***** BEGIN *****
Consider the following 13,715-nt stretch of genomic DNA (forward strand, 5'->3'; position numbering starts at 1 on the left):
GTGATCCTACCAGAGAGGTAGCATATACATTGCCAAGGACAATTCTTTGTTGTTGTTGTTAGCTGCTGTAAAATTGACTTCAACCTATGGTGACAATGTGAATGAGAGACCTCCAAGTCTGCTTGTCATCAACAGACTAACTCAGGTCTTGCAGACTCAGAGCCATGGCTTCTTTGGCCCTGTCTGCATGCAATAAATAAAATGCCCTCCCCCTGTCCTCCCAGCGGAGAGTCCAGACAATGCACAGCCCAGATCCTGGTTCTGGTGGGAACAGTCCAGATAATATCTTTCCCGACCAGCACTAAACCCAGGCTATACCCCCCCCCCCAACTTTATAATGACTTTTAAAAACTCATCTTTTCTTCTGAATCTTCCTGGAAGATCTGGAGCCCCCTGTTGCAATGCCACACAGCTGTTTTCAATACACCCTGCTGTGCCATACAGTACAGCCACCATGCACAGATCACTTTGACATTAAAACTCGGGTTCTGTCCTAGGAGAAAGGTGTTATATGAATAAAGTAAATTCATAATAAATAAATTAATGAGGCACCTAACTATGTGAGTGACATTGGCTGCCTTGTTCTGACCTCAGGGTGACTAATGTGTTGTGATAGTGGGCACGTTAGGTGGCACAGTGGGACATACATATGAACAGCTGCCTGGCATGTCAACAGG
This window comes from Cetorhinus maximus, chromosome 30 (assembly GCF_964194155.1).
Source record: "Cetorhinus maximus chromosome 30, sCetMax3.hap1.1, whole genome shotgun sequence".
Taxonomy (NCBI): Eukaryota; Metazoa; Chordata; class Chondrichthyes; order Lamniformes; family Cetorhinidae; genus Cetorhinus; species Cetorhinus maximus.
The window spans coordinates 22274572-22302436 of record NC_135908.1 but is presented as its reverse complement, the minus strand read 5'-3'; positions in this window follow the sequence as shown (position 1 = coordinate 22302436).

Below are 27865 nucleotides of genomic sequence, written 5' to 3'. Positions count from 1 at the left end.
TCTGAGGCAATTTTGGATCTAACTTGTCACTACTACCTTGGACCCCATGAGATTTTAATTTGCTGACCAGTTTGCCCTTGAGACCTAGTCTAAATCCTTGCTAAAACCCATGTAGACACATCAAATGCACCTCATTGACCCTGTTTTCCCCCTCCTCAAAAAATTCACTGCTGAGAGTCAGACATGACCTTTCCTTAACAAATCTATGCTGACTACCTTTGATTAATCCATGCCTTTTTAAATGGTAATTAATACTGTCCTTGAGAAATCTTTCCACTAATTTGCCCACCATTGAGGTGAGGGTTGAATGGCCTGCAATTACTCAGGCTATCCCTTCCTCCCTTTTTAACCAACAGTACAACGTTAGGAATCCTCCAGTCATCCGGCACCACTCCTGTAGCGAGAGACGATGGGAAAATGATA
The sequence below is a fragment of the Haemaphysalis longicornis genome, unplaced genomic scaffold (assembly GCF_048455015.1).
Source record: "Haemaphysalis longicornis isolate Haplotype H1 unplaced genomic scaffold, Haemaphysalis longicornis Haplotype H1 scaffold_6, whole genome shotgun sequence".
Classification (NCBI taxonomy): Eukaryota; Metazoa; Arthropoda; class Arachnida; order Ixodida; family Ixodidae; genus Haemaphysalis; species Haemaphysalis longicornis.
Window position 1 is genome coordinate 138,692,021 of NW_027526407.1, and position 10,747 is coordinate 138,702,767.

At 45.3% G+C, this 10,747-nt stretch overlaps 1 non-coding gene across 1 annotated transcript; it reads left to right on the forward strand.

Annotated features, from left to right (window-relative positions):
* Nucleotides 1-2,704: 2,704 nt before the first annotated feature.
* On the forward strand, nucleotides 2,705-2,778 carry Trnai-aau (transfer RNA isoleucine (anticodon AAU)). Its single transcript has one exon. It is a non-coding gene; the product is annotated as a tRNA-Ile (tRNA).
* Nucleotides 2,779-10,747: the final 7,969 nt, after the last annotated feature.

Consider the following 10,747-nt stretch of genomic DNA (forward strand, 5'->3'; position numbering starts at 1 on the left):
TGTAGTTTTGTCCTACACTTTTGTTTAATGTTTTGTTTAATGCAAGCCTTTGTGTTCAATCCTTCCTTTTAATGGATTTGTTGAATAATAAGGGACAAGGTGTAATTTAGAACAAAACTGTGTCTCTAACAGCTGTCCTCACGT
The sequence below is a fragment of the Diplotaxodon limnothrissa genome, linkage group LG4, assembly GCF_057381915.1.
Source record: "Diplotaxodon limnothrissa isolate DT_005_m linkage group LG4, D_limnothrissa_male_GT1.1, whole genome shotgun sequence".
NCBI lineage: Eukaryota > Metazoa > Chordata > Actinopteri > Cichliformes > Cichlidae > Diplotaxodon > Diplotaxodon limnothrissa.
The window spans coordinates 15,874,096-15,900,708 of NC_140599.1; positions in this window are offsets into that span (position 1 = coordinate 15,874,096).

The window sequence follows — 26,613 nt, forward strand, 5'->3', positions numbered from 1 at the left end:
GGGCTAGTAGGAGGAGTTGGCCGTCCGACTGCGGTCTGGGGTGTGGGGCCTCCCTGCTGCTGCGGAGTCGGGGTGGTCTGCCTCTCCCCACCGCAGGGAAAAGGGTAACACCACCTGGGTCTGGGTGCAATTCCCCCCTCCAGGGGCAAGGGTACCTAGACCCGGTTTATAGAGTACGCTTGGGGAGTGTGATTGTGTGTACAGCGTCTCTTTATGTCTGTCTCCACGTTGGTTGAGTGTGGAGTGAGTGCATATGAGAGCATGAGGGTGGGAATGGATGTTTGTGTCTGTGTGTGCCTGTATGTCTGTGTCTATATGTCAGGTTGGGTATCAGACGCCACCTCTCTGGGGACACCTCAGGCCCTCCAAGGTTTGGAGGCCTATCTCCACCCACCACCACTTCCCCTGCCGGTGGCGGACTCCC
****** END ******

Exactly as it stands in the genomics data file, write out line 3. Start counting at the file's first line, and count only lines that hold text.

This window comes from Cetorhinus maximus, chromosome 30 (assembly GCF_964194155.1).